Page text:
Newsletter #63: Race, Medicine, and Indifference to Suffering, with Helena Hansen, Jules Netherland, and David Herzberg
by Mack Penner
I often think that the mass cruelty inherent in human societies that are organized by the logic of profit-making is made clearest in histories of medicine. There is something about the collision of capitalism, colonialism, and care that powerfully illustrates how brutalizing the organizing structures of our collective lives can be.
In their interview with The Dig on the racist, capitalist causes and contours of the American opioid crisis, Helena Hansen, Jules Netherland, and David Herzberg only intensified this sense for me. In the episode, they make plain that health problems like addiction which are so often treated as individual issues are in fact structurally caused. In this way, health problems come to look like a kind of predation, in which racialized and poor people are particularly subordinated to profit and white supremacy.
Historians Mary Jane Logan McCallum and Adele Perry wrote a great pamphlet-style book Structures of Indifference, which is incredibly effective at showing how structural determinants, which might seem abstract, are made real on the ground. McCallum and Perry take the September 2008 death of Brian Sinclair in a Winnipeg hospital as a case study of the ways settler-colonialism contributes to the dehumanization and associated poor health outcomes of Indigenous people. Sinclair, a non-status Anishinaabe man, died from a treatable infection after spending thirty-four unattended hours in the emergency room of the major downtown hospital in Winnipeg. McCallum and Perry historicize Sinclair’s death as an outcome of a structurally indifferent settler colonialism.
Listen to this week’s episode of The Dig here.
Without reducing Indigeneity to race, McCallum and Perry argue that the structures of indifference that led to Sinclair’s death were an effect of anti-Indigenous racism. In describing such racism, they carefully avoid the binary terms of debate in which “individual” and “structural” racism are assumed to be mutually exclusive categories. Instead, they argue that anti-Indigenous racism in settler-colonial societies always exists in both senses. This echoes the interview with Hansen, Netherland, and Herzberg, who mention that intent, malicious or benevolent, does not have a fixed relation to outcome in the history of the opioid crisis. The issue of intent clarifies what makes “structures of indifference” such a useful framing concept. If, in Canada, settler-colonialism is defined by an active investment in the creation of a white settler state, historical development has distributed that investment in particular ways. The hospital workers who were indifferent to Sinclair’s distress in the waiting room did not have to wake up before their shifts consciously eager to serve the ongoing Canadian settler-colonial project in order to do just that. As McCallum and Perry say, “In the medical field, racist practices are embedded in a long, nationwide history of racial segregation in hospitals, and notions of who is and who is not deserving of medical care are intimately tied to political, economic, religious, technological, and cultural influences.” While anti-Indigenous racism can and does manifest as malice, it can also appear as historically conditioned indifference. A similar kind of indifference can be noted across Hansen, Netherland, and Herzberg’s descriptions of the American opioid crisis and its racial-capitalist structure.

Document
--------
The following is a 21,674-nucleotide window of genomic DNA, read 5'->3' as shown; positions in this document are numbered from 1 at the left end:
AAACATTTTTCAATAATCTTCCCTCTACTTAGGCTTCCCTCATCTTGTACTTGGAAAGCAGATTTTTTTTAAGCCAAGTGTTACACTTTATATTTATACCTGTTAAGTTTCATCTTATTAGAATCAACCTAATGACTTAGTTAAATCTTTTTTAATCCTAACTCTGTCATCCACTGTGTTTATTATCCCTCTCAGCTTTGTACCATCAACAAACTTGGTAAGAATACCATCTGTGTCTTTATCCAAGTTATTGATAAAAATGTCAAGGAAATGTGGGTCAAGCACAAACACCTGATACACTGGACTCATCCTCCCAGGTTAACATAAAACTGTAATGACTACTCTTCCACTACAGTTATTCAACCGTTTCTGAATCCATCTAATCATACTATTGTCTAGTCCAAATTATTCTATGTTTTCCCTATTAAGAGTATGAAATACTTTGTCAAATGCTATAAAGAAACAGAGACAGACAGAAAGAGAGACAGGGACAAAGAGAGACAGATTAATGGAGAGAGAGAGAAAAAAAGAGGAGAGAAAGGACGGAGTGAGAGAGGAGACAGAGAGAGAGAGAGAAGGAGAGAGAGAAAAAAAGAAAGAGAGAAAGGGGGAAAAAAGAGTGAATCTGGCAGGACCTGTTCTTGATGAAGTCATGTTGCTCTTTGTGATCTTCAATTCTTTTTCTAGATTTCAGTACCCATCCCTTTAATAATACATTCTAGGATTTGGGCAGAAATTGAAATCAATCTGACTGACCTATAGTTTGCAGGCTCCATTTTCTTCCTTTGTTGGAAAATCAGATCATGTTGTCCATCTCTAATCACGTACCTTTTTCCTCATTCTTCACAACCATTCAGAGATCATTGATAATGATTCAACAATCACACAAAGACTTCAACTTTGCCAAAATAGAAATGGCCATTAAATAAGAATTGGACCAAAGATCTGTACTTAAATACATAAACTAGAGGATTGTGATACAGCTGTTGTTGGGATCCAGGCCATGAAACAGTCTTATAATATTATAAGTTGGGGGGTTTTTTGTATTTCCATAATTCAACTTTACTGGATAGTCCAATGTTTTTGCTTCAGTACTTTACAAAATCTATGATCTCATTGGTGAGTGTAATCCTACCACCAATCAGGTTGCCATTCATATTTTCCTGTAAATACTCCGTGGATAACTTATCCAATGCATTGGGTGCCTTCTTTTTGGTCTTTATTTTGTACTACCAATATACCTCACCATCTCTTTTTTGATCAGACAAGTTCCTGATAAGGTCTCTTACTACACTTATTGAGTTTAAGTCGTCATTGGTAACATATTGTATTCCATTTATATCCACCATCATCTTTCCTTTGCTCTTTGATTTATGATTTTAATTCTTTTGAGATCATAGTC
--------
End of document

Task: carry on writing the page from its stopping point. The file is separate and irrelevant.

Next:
Further Listening In addition to Structures of Indifference, I have three recommendations from The Dig’s vast archive: on how colonialism and capitalism make us sick, check out this interview with Raj Patel and Rupa Marya; on care and capitalism, check out Gabriel Winant’s appearance to discuss his book The Next Shift; for another direct look at the opioid crisis, you can listen to Leo Beletsky’s interview from 2017.